The United States returned the tattooed head of a Maori and bones from 13 others to New Zealand on Monday — the latest repatriation of indigenous remains from overseas museums, a Maori expert said.
Explain that one to the postal inspector!
The conventional model for galaxy evolution predicts that small galaxies in the early universe evolved into the massive galaxies of today by coalescing. These nine Lego-like "building block" galaxies initially detected by Hubble likely contributed to the construction of the universe as we know it.
Of course, the question is are these lego-like because of some grand pattern of How Things Get Put Together, or do we just think of them that way to make something mind-numbingly awesome at least somewhat comprehensible?
By using specific genetic markers, one scientist has managed to reconstruct a rough map of ancient Phoenicia. It's (just) possible the research may be useful to heal the country that now sits on the Phoenician's homeland. Then again, it may do the opposite. When the scorpion is swept away in the flood, far too often it makes its sad reply in Arabic.
Slashdot linked up news of a record-breaking 54 hour flight by an unmanned solar-powered aircraft. This shatters previous records for both unmanned and unmanned solar-powered flight.
Mike J. gets a no-prize with a clever movie reference for bringing us the last thing I'd ever want to have happen to my front yard.
It's not that I exactly mind having dozens of baby snapping turtles crawling around. It's that I'd end up living with half the dratted things.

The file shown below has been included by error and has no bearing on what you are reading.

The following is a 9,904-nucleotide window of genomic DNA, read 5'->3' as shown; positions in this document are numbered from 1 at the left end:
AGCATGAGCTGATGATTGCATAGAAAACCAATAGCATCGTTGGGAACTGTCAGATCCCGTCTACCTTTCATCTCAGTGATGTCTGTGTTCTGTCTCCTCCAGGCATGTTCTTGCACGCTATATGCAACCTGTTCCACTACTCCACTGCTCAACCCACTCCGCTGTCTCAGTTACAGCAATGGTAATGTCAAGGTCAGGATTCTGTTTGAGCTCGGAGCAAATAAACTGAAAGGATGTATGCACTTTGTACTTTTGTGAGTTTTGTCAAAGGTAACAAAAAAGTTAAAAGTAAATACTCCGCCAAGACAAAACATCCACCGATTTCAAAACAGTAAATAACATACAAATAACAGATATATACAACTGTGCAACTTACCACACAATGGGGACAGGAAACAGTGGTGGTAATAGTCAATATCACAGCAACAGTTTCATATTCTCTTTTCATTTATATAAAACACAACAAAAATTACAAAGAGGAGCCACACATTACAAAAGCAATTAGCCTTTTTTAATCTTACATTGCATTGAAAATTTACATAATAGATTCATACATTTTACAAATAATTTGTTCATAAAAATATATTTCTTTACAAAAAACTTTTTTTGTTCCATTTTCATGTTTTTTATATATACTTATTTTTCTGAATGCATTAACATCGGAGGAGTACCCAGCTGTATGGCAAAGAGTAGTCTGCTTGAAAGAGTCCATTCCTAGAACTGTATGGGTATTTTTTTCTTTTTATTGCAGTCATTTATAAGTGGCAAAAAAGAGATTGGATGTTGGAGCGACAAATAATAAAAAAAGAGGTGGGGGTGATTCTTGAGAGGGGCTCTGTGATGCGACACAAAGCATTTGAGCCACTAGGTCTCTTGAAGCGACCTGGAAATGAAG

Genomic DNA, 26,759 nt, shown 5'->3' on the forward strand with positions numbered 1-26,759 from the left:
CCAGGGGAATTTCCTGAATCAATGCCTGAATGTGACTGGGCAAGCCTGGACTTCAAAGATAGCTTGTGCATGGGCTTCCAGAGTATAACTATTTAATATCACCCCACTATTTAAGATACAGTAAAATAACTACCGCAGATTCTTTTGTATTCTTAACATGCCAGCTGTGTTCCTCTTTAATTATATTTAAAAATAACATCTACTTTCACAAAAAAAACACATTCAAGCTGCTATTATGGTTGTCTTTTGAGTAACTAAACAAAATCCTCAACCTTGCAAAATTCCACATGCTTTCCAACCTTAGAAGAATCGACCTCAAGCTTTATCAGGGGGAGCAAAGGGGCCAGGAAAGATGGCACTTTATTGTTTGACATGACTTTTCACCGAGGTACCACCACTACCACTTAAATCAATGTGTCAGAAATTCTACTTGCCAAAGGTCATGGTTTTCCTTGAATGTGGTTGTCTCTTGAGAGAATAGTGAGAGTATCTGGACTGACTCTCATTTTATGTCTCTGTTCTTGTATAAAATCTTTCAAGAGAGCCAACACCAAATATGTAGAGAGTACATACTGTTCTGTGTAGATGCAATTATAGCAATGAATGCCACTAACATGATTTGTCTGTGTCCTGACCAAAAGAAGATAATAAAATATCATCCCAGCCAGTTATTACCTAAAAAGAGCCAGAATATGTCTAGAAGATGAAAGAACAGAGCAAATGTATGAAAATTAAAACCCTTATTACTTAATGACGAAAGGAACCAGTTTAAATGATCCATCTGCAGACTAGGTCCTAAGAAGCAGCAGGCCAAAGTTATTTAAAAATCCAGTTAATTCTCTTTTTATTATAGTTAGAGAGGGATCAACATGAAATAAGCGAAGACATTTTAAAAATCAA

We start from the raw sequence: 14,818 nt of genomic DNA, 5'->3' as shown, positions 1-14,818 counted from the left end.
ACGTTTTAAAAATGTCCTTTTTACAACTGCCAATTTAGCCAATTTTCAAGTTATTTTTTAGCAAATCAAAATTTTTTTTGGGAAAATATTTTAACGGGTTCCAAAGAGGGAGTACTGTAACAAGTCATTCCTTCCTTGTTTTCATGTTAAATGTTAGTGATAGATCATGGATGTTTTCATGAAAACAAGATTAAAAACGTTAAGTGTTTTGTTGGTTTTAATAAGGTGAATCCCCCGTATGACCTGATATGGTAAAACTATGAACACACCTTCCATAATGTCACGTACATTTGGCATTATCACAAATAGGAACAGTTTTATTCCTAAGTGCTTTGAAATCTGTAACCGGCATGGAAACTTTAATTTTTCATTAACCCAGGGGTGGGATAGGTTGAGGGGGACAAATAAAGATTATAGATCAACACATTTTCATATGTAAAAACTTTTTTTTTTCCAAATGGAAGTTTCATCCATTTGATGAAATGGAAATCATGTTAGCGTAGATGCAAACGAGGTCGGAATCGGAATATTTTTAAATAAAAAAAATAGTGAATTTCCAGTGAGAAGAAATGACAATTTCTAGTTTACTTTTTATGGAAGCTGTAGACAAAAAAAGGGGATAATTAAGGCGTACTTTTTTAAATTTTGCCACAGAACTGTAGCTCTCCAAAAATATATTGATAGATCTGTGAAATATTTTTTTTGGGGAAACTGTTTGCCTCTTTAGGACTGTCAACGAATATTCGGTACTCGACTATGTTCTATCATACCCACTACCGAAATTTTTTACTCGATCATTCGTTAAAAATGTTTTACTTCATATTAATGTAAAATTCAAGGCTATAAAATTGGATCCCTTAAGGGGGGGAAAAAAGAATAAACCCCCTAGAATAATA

No Ellen, you can't have one.
The question is WHY is Sam messing with boobs.
Even though I know various pie-throwers on the left side of the gallery will crow about it, I still thought this "press conference mash-up" was still amusing. In a, "I'm going to ignore any political satire and just laugh at the concept of a White House news conference on Zombies" sort of way. So if there is any, I didn't spot it.
Well duh. We've run a weblog for nearly 6 years now. If that doesn't say, "easily amused," I don't know what does.
It'd be interesting to see what Ellen scored, but I'm not sure she'd sit long enough to make it to the end. Which sorta speaks for itself, I suppose.
Over-salted hamburger? Yep, that's an arrest:
A McDonald’s employee spent a night in jail and is facing criminal charges because a police officer’s burger was too salty, so salty that he says it made him sick.
There's definitely something else going on here. Could be an obnoxious employee, could be an obnoxious cop. Hopefully they'll keep at it and find out.